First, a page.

Limiting carbon emissions isn’t going to save the world, but it isn’t a bad idea. The bigshots have been talking about two slightly different ways of doing this; cap and trade of a carbon tax. Both aim the limit the amount of pollution produced. They do so in a different way though. A carbon tax puts a price on pollution. For every ton of carbon X amount of money must be paid. Once carbon starts costing people money, they will be inclined to create less of it.
Cap and trade focuses on limiting the quantity, or amount of carbon produced. The country (or world, or whatever) as a whole can only produce X amount of carbon. Carbon credits will be created, where firms can produce Y amount of carbon for every carbon credit they have, and these carbon credits can be traded and sold between individual firms.
Both systems attempt to limit the amount of carbon produced. Both also increase the cost of producing carbon, and will make stuff more expensive. Which ever system is introduced is most likely going to be made largely ineffective due to political interests. Grandfathered cap and trade will benefit those who have historically been the largest polluters. If the demand for carbon is inelastic, a carbon tax might not actually decrease the amount of pollution.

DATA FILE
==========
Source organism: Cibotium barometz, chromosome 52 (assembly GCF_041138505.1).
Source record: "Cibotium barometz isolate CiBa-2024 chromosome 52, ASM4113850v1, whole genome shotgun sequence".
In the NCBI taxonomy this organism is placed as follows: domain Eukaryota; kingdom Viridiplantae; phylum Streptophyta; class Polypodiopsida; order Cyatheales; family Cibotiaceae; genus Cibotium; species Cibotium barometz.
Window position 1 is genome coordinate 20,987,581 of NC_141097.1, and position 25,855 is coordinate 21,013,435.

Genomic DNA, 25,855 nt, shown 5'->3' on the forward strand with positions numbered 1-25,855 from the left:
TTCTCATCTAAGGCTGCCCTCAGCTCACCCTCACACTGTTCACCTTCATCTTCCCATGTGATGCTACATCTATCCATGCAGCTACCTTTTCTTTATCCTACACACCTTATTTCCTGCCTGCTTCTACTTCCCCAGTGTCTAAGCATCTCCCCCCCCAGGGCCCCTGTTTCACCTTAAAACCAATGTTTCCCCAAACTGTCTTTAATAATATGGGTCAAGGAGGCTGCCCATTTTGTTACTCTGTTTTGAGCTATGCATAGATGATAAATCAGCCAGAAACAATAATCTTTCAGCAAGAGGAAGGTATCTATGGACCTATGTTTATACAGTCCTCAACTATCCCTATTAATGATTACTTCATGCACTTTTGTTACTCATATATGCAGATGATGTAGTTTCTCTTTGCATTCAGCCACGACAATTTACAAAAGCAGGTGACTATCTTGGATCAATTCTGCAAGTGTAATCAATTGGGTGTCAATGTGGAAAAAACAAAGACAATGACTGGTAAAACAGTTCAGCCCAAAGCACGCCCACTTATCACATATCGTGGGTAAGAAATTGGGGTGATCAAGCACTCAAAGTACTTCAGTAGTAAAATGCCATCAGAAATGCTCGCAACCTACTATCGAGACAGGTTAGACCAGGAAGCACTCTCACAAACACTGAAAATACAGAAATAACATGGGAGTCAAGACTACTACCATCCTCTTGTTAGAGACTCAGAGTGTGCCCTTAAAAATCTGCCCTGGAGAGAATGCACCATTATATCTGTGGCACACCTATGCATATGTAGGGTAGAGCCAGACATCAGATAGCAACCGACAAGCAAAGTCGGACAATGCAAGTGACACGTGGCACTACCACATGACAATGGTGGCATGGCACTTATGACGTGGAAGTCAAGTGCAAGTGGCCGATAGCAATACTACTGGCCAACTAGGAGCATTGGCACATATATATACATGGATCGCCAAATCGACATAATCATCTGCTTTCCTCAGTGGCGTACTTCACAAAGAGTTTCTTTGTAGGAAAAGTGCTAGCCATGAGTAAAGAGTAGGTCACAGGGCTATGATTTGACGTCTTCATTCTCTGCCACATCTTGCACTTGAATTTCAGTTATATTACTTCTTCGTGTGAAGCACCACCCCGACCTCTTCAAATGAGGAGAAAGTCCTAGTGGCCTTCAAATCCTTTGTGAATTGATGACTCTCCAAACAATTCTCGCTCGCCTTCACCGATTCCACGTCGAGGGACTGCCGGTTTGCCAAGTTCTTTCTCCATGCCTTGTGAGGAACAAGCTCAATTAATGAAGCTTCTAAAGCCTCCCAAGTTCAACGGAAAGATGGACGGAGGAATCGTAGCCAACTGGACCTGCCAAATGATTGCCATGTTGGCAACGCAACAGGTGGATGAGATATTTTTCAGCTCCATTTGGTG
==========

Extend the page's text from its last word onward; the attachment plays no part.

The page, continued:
Both a carbon tax and cap and trade can be effective, but I certainly don’t trust politicians to make them that way. Industries and wall street will make sure of that. To be politically feasible, any sort of limit on the production of carbon will have to be done in a way which does not impact the economy in a negative way. The most important thing is still to grow, grow, grow and consume, consume, consume. With priorities like that, the air pollution will always be a side issue at best.
However, while it is unrealistic that either cap and trade or a carbon tax will actually do much in terms of slowing climate change or increasing the air quality we breath, the debate is interesting. This article is one of the best, as it has short and simple opinions of a number of different people, from economists to environmentalists.
Marine Resource Economics has published an unpublished paper off the reading list of "Wilen’s resource economics course at UC Davis" (fn 3) - Three of Professor Wilen's students (including current and former editors of MRE) introduce the paper like this: Throughout his career, James E. (Jim) Wile...
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